Fighting illness by spreading love
When it comes to receiving heartbreaking news, a doctor telling you that your child has cancer is undoubtedly some of the worst you can hear. According to the American Childhood Cancer Organization, an estimate of 15,780 children from birth to the age of 19 are diagnosed with cancer every year in the U.S..
The Kids Cancer Foundation, a non-profit organization since 2001, has stepped up to positively impact the lives of childhood cancer patients and their families. While the coronavirus put an abrupt stop to the significant family gatherings and charity events, the KCF continues to find safe and healthy ways to support the children.
The foundation hosted "Kids Nights Out" on Feb. 5, their first event of the year, designed to give parents free time while their children make friends within the community of fighters. The event was moved into a spacious room at The Mall at Wellington Green to ensure social distancing was practiced.
“Covid makes me feel crazy!” KCF volunteer Dona Leonne said. “I’m glad we can have this function with a little bit of fun and a little bit of socializing.”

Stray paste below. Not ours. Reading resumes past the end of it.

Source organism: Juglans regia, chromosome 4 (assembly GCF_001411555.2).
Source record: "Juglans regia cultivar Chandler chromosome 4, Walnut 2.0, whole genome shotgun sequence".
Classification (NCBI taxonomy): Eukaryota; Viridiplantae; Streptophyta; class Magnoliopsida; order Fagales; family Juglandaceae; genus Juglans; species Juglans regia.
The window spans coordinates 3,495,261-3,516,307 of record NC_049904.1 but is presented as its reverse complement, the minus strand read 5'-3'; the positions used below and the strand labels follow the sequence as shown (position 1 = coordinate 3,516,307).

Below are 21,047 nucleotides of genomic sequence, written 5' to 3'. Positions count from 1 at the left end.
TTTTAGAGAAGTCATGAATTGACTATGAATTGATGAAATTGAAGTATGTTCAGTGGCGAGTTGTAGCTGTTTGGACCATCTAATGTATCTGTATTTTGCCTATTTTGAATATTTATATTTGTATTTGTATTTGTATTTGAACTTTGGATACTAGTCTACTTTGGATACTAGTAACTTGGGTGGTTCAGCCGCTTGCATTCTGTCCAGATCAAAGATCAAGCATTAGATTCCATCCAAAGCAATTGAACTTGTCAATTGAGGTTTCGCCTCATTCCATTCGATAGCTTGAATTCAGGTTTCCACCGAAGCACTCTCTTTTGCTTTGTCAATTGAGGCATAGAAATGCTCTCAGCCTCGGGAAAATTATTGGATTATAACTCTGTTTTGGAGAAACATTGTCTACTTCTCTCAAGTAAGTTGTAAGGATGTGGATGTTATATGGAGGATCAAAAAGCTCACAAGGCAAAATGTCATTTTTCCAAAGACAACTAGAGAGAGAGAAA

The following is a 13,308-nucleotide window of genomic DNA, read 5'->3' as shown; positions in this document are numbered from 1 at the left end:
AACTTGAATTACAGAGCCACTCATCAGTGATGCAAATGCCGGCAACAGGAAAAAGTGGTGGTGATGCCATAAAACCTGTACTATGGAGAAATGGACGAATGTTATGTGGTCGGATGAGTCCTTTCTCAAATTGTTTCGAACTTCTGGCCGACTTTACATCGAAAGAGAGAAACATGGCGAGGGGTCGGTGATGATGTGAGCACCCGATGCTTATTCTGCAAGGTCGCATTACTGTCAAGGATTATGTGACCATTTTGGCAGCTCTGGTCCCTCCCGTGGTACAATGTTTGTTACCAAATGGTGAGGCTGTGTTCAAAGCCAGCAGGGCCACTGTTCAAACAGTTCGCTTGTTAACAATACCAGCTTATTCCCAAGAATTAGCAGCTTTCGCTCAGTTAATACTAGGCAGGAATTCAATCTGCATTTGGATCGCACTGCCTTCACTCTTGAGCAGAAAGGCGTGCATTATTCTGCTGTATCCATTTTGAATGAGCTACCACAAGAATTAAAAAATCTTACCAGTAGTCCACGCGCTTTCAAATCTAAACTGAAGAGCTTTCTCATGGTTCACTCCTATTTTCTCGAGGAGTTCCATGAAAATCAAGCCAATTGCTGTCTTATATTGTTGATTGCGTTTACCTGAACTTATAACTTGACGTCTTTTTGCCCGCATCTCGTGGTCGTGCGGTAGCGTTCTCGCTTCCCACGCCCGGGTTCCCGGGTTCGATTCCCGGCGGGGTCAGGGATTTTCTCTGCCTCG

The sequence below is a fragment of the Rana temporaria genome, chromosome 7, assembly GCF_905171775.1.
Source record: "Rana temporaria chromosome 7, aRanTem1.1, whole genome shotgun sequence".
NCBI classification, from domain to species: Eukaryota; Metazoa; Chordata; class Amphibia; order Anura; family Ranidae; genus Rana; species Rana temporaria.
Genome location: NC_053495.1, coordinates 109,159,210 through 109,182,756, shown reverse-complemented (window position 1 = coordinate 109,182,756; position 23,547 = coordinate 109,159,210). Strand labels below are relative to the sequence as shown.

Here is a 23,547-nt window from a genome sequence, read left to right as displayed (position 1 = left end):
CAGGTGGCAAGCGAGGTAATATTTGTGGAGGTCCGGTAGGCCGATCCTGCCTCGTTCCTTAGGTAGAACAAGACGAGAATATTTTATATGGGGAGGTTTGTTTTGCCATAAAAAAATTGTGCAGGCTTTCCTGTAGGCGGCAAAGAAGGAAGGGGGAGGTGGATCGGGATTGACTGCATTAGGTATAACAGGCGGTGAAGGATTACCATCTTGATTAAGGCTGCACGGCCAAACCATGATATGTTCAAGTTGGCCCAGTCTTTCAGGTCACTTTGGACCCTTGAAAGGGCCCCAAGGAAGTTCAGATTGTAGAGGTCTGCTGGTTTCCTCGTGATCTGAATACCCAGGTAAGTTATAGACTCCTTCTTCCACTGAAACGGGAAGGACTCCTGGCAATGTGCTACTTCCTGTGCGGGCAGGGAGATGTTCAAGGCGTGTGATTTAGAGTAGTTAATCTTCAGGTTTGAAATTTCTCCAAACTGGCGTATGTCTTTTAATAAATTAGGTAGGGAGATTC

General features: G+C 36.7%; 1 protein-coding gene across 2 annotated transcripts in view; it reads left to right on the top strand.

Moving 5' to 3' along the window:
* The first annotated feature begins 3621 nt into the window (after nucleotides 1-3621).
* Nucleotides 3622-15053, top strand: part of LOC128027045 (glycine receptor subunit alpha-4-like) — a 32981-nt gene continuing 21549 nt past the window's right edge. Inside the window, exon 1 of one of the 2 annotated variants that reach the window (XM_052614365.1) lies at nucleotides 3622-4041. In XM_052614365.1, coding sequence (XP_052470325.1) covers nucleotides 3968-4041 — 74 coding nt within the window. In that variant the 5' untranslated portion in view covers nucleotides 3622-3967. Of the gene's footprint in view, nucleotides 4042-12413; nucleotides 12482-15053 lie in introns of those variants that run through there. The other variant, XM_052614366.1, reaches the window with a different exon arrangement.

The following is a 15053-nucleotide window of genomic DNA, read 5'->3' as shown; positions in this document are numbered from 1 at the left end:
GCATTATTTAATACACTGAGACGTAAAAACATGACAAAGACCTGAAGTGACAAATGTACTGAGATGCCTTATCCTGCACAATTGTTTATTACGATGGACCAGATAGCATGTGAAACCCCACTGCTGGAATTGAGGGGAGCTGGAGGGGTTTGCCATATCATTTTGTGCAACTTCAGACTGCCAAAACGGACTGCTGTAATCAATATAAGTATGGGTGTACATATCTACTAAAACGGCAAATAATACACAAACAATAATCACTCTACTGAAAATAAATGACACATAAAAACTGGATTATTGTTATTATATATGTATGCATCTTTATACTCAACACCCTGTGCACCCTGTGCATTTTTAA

Local churches and schools participate in these events by donating or volunteering their time. While the event is undoubtedly a great way to earn community service hours, it is also an opportunity to bring positivity into the lives of the children facing unimaginable adversity.
“My daughter and I fell in love with the kids and the families. It filled our hearts being able to serve,” volunteer Jennifer Levie said. “I love to see the smiles on their faces.”
The “Kids Night Out” event included Valentine’s Day crafts and activities, with tables around the room for kids to receive a smile and a gift. Families are now looking forward to the next fun-filled night in March, where the theme will encompass Dr. Seuss in honor of his birthday.
“Every month is a different theme for the Kids Night Out,” KCF volunteer Janet Bruno explained. “I enjoy seeing familiar faces.”
Whether you’re a childhood cancer patient, a sibling, or just a supportive friend, every child has the opportunity to build lifelong relationships.
“We get to pour into these kids, we can pour into these families, and let them know that there is hope,” Levie said. “There are good people who love and support them.”
By Daniella Parra